Cellar Doors: 'would you like some Pinot Noir with your Chardonnay?'

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Dave March comments on the current state of customer service and his wine tasting experiences at some of the Cape's fine wine establishments, and suggests solutions to improve it.

A while ago, I was at a vineyard tasting the wines as any visitor would do. I was given a full bodied, heavily oaked Chardonnay which was not cheap. The girl pouring asked if I would like to move on to the reds and start with their R200 Pinot Noir. Before I could react she had poured the Pinot into the Chardonnay glass which still had a centimetre of wine in it. I didn’t know whether to complain or cry, but I do know that I was not going to be tasting the Pinot as it was meant to be. I wondered if such poor understanding of the nuances of fine wine was still evident in other tasting rooms.

Evidence suggests I am wrong, but am I? Mr Andre Morgenthal, of Wines of South Africa (WOSA) recently stated* that ‘we are up there with the best’ and that we ‘compare favourably’ with the rest of the world in reaction to the results of the Great Wine Capitals Tourism Awards recently announced. I’m sure that is true in the Arts and Culture (La Motte winning a Global Award), Architecture and Landscape, Innovative Wine Tourism, Wine Tourism Restaurants and Sustainable Wine Practices categories that are part of the awards, but what of the daily interaction between customer and visitor? Closer scrutiny of the awards shows that each member country wins a ‘Global Award’ and then up to six ‘National Awards’ but that none of the awards are actually for the cellar door experience.

‘We are very organised when it comes to service’, says Mr Morgenthal. Organised, maybe, especially for visiting parties of judges or wine critics, and whilst I don’t want to appear negative, I do feel there may be a way to go for the ordinary tourist arriving out of season.

Why go to the trouble of nurturing, harvesting and making such wonderful wines, at costs estimated by SAWIS to be around R28 500 per hectare annually, only to have your efforts dashed by poor service at the crucial Point of Sale?

This isn’t the case everywhere, of course. There are dozens of vineyards whose staff are welcoming, interested and informed. Where the glasses are appropriate and clean, where prices are clearly displayed and there is time to linger. But my experience above is not the only time I have left contemplating writing a letter! (ok, email). I remember leaving a Stellenbosch vineyard after waiting for 15 minutes unattended despite calling out (I could hear a radio and conversation in another room). I often see servers disappear to ‘find out’ every time I ask a question.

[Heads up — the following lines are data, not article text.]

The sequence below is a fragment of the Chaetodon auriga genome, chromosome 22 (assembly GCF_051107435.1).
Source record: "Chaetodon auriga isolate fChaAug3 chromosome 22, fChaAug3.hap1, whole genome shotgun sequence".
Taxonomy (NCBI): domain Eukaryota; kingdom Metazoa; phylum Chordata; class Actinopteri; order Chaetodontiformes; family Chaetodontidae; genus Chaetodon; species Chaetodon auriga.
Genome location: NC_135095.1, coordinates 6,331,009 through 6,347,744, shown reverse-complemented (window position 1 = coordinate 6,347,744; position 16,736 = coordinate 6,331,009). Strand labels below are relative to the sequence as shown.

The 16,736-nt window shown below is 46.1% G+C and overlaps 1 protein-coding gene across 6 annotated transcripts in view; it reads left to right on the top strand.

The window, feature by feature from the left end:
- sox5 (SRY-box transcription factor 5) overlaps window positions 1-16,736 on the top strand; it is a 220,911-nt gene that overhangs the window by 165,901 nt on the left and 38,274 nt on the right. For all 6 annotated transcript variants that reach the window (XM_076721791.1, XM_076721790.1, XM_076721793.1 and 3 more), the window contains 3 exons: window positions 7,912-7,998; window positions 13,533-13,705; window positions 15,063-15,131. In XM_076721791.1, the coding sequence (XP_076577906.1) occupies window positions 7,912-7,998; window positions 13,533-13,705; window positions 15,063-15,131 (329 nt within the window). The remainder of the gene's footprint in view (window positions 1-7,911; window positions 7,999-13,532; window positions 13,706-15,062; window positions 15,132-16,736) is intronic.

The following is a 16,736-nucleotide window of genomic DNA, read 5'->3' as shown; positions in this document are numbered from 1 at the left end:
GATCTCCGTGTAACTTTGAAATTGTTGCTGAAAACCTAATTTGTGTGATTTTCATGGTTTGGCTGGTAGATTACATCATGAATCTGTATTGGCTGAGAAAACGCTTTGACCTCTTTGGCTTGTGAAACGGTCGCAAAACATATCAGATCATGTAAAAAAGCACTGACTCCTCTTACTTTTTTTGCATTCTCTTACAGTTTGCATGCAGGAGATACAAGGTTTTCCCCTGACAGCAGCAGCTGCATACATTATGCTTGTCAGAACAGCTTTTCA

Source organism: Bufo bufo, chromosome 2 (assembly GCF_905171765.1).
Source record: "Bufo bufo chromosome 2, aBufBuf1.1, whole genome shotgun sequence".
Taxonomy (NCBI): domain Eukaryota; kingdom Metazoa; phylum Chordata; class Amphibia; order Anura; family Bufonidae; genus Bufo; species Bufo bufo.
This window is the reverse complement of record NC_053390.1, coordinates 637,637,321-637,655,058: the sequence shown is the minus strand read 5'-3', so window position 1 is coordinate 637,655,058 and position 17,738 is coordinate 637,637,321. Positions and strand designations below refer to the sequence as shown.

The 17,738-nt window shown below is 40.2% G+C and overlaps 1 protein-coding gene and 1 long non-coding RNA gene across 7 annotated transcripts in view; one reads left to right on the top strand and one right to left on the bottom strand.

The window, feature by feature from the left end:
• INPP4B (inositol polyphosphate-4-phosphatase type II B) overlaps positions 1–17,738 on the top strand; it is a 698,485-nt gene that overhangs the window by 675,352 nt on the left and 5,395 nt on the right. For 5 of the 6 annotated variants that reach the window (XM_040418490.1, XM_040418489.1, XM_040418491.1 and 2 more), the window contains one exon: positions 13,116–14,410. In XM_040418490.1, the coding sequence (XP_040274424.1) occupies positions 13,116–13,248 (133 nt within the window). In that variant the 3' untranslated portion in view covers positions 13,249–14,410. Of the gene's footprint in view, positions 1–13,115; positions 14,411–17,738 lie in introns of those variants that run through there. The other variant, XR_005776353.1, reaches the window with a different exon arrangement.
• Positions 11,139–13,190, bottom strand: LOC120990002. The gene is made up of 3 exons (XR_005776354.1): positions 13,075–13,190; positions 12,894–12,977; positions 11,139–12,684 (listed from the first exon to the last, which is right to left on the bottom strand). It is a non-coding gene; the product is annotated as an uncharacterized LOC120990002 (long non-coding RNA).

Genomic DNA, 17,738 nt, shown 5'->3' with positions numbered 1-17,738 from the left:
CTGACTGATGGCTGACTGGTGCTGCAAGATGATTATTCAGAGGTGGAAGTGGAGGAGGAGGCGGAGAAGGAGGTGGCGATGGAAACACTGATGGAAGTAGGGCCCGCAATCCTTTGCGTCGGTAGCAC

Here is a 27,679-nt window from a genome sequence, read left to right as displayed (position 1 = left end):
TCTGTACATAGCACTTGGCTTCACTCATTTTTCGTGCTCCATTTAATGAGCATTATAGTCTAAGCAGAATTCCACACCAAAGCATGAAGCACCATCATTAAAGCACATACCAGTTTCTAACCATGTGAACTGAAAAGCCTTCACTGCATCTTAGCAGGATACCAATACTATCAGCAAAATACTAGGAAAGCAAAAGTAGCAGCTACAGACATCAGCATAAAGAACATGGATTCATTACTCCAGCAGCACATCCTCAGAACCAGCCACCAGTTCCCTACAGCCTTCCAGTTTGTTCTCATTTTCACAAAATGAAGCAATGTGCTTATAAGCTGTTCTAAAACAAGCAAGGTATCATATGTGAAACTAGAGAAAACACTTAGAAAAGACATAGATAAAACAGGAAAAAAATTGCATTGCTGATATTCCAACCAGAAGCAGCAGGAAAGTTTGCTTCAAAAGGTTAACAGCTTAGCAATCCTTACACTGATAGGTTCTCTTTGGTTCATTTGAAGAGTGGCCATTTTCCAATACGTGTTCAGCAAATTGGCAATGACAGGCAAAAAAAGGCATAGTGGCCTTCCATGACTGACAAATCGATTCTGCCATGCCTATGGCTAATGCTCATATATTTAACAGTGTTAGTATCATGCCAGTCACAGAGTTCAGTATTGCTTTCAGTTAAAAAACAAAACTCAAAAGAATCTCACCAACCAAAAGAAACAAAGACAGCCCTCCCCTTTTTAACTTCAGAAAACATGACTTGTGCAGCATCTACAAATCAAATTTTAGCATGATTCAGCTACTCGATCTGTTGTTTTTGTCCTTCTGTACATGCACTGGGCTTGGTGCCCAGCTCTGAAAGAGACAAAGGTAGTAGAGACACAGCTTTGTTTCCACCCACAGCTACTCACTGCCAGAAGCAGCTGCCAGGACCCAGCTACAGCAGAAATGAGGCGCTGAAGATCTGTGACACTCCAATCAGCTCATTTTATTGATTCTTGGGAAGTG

Several times I have been poured corked wines, once debating my accuracy with a belligerent server who refused to change the bottle until he called the winemaker who sniffed it then poured the wine down the sink. I now ask how long the bottle has been open, especially out of season, as even with air extracting stoppers I don’t believe the wine can be at its best after several days. Surprisingly, many staff don’t record when bottles are opened.

Most people, I suspect, have more manners than me, because my disappointments have driven me to be more honest than is perhaps polite and I usually am quite frank on wines I find thin, overblown, green or just unpleasant. The reaction of the tasting room staff is quite revealing. Good staff simply accept my opinion, agree that wine is a personal thing and move on to an alternative. Bad staff are surprised by my reaction, and insist that most people enjoy it and that sales are fantastic in an attempt to make me feel guilty.

Tasting room staff are hugely important to any winery and they, as much as the wine, are the ‘face’ of the winery. Should it not be standard practice that they attend the Cape Wine Academy South African Wine Course or the Certificate Wine Course or a Get Smarter wine course or two? Spending time in the winery with the winemaker seems an obvious first step and lots of tutored tastings with other staff makes sense. Not that I want to be faced with an overzealous pourer; I’m often put off by those who immediately tell me what I should be tasting in the wine – it makes me feel inadequate if I don’t taste the same. I don’t like ‘robots’ either, those who automatically reel out the wine’s complete history and tasting notes with as much compassion as a shopping list, ‘cool fermentation, six months in new oak and daily prayers’.

Most customers want speedy attention, just enough information, accurate and informed answers, positive and cheerful staff, and time to savour and enjoy without being overly watched. Prices should be clear, too, it’s embarrassing having to ask as it implies purchase. Many will purchase on the strength of the service alone, it makes ordinary wines taste better and can convince the customer that they have just had a great experience to which the wine contributed.

I am a believer in the quality of South African wines and its vineyards. I also think that in nearly every category you wish to measure SA stands up to the rest of the world. There are many dozens of cellar doors here where you feel valued, informed and welcomed. The best offer a service which makes you want to linger and then take the experience home with you in a bottle. So no more Chardonnay with my Pinot Noir, please.

*The statements made by Andre Morgenthal were quoted in Orielle Berry's article "Feather in La Motte's cap" as published in the Bolander on November 30th, 2011.

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